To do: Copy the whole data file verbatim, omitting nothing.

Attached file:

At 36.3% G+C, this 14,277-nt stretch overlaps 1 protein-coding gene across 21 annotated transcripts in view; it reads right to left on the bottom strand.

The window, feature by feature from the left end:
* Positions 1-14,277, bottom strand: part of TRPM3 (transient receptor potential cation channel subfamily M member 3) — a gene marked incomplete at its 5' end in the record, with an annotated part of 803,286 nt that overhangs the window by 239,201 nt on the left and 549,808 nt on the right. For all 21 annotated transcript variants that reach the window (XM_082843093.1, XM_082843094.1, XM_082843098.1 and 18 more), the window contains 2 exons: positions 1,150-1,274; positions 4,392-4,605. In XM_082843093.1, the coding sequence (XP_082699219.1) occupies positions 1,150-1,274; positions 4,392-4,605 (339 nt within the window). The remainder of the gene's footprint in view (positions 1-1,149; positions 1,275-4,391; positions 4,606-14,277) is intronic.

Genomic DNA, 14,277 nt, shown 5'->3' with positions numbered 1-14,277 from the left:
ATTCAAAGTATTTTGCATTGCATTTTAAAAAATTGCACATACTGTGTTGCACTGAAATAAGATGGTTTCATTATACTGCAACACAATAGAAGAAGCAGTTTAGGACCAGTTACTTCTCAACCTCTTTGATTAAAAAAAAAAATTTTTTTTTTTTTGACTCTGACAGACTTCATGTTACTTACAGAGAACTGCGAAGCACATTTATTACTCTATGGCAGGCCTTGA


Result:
At 36.3% G+C, this 14,277-nt stretch overlaps 1 protein-coding gene across 21 annotated transcripts in view; it reads right to left on the bottom strand.

The window, feature by feature from the left end:
* Positions 1-14,277, bottom strand: part of TRPM3 (transient receptor potential cation channel subfamily M member 3) — a gene marked incomplete at its 5' end in the record, with an annotated part of 803,286 nt that overhangs the window by 239,201 nt on the left and 549,808 nt on the right. For all 21 annotated transcript variants that reach the window (XM_082843093.1, XM_082843094.1, XM_082843098.1 and 18 more), the window contains 2 exons: positions 1,150-1,274; positions 4,392-4,605. In XM_082843093.1, the coding sequence (XP_082699219.1) occupies positions 1,150-1,274; positions 4,392-4,605 (339 nt within the window). The remainder of the gene's footprint in view (positions 1-1,149; positions 1,275-4,391; positions 4,606-14,277) is intronic.

Genomic DNA, 14,277 nt, shown 5'->3' with positions numbered 1-14,277 from the left:
ATTCAAAGTATTTTGCATTGCATTTTAAAAAATTGCACATACTGTGTTGCACTGAAATAAGATGGTTTCATTATACTGCAACACAATAGAAGAAGCAGTTTAGGACCAGTTACTTCTCAACCTCTTTGATTAAAAAAAAAAATTTTTTTTTTTTTGACTCTGACAGACTTCATGTTACTTACAGAGAACTGCGAAGCACATTTATTACTCTATGGCAGGCCTTGA